Lawmakers' decision to repeal the broadband privacy rules seems to be sparking an unanticipated backlash.
Not only did Illinois lawmakers advance two new privacy bills this week, but legislators in Minnesota approved a measure that would require Internet service providers to obtain subscribers' written consent before collecting their "personal information."
Democratic state Senator Ron Latz, who authored the Minnesota measure, suggested the bill is a direct reaction to Congress's vote to scrap privacy rules that would have prohibited carriers from drawing on users' Web-surfing data for ad targeting, without their opt-in consent.
"Due to a joint resolution passed by Congress this week, that is likely to be signed by President Trump, Minnesotans will soon be vulnerable to have their browsing history, health data, financial information, online purchase data, app usage and geo-location recorded by internet providers and sold by them to the highest bidder," he stated. He added that his measure -- an amendment to a budget bill -- "is about standing up and saying that our online privacy rights are critically important."
It's still not clear whether these bills -- and other privacy measures making their way through various state legislatures -- will be enacted. It's also unclear whether state online privacy laws would survive legal challenges, especially if the measures will have nationwide consequences. But even if the bills ultimately fail, they're putting Internet service providers (and other Web companies) on the defensive for now.
State lawmakers aren't the only ones who see new threats to online privacy. The editorial board of the Washington Post this week called on Congress to pass new broadband privacy laws -- though ones that were less sweeping than the rules passed last year by the Federal Communications Commission. The Post's editorial board said that some of the criticism of the FCC's privacy rules was "fair," but went on to urge lawmakers to craft measures that would give users "a say in how their sensitive information is used."
Privacy expert Paul Ohm, a law professor at Georgetown, expressed concerns that the data broadband carriers will collect about people's Web-browsing habits could be obtained by the FBI. "Never has one industry been cut loose to generate one spine of information that could serve the needs of law enforcement so well -- until now," Ohm writes in a Washington Post op-ed. "Congress just approved the single greatest expansion of the Database of Ruin to date -- and Verizon, Comcast, AT&T, Time Warner, CenturyLink and the rest of our broadband providers are racing to build it."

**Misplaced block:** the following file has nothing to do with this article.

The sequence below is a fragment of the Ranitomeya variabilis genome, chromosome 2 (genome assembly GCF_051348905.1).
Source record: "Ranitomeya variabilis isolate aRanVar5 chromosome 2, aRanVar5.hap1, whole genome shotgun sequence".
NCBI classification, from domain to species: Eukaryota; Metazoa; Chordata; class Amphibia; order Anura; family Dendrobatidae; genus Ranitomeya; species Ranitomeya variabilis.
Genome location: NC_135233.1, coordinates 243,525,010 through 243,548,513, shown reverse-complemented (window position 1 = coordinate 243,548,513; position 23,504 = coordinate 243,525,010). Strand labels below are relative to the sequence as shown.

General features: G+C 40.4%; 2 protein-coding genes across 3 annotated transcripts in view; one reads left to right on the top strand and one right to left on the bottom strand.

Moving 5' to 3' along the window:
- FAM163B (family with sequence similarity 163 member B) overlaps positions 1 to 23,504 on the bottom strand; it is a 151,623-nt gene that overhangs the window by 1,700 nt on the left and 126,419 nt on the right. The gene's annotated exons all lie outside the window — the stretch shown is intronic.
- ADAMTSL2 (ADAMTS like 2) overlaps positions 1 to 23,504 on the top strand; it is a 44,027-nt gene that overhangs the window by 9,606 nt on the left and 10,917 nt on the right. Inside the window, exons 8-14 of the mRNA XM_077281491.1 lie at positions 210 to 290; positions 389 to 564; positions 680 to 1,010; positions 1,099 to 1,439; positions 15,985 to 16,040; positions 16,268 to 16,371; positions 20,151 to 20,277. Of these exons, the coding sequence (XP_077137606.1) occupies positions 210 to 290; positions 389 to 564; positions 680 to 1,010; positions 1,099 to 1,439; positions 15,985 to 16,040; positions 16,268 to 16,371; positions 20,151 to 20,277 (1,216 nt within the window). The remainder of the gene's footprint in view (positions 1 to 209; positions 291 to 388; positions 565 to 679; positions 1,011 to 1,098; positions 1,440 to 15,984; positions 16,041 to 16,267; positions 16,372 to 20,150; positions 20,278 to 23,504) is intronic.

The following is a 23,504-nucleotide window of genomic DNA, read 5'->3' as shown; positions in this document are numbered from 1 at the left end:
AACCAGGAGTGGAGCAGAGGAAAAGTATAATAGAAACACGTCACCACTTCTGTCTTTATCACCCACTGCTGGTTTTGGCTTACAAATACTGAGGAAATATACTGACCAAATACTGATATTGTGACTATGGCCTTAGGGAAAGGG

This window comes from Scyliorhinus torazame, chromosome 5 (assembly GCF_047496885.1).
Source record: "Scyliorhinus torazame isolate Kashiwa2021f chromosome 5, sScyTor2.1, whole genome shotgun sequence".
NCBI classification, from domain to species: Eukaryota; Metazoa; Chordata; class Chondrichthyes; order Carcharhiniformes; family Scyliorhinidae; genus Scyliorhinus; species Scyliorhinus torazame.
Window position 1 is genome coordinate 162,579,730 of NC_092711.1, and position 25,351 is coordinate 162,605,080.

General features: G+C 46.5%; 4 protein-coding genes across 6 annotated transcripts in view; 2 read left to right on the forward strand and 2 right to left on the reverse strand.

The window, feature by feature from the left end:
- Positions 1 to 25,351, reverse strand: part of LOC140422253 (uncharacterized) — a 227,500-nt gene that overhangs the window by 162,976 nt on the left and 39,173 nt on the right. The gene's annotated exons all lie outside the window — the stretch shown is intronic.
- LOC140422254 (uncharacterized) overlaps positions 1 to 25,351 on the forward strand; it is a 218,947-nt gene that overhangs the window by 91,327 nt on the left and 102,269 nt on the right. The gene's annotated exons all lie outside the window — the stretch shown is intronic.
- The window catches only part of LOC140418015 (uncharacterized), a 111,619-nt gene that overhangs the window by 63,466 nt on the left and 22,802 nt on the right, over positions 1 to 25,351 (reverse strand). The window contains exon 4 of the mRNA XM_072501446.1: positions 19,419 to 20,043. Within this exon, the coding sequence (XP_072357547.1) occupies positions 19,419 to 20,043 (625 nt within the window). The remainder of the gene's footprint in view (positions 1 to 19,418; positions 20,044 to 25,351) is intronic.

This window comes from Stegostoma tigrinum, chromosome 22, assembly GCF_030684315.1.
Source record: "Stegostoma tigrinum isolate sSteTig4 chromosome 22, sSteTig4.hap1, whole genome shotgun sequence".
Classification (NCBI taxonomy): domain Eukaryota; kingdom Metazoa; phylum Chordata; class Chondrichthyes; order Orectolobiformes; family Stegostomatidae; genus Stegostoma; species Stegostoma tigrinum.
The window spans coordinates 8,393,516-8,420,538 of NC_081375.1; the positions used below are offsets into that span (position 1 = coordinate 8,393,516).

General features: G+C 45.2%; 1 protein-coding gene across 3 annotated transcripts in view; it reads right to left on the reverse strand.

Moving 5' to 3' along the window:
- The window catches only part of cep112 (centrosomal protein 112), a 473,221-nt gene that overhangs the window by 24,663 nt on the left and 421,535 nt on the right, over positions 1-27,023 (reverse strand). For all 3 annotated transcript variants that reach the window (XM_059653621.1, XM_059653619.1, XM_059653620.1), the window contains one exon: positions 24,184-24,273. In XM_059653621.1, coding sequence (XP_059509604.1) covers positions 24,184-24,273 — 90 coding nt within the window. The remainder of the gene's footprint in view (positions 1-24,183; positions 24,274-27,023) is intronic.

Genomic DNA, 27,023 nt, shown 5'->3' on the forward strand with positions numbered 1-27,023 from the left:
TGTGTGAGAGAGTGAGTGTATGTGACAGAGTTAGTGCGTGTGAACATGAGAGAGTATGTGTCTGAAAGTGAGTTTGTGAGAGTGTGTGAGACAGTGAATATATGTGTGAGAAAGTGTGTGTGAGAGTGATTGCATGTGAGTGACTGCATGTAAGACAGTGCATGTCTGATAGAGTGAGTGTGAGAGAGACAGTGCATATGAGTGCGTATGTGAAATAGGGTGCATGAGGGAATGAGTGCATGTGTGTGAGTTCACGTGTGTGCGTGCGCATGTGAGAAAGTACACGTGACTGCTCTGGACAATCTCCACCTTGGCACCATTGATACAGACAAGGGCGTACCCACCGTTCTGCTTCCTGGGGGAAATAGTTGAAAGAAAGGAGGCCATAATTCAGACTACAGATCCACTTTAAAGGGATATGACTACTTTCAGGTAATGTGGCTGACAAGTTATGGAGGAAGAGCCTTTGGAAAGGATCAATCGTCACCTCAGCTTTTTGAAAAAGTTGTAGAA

The pushback has left some Internet service providers scrambling to defend themelves to the public.
"We do not sell our broadband customers’ individual web browsing history. We did not do it before the FCC’s rules were adopted, and we have no plans to do so," Comcast chief privacy officer Gerard Lewis said this morning in a blog post. He added that Comcast obtains opt-in consent before sharing data it considers sensitive, like banking and health information, and allows subscribers to opt out of receiving targeted ads based on data it doesn't consider sensitive.
AT&T's Bob Quinn authored a similar post. "Given the Beltway reaction to the commendable work by Congress to reverse the FCC’s off-course privacy rules, it’s worth taking a step back to see what’s really going on," AT&T's Bob Quinn wrote this morning.
"No one is saying there shouldn’t be any rules," Quinn continued, adding that AT&T wants the rules replaced "by a return to the long-standing Federal Trade Commission approach."
The FTC -- which lacks jurisdiction over common carriers -- broadly recommends that Web companies allow people to opt out of the collection and sharing of non-sensitive data. The FTC also suggests that companies should obtain opt-in consent before sharing a narrow category of "sensitive" data -- including health information and precise location data.
Quinn added that repealing the net neutrality rules will allow the FTC to police broadband privacy. But the 9th Circuit Court of Appeals disagrees. That court ruled last year that the FTC couldn't bring an enforcement action against AT&T for allegedly duping wireless customers about broadband data -- although the alleged deception occurred years before mobile broadband was classified as a common carrier service.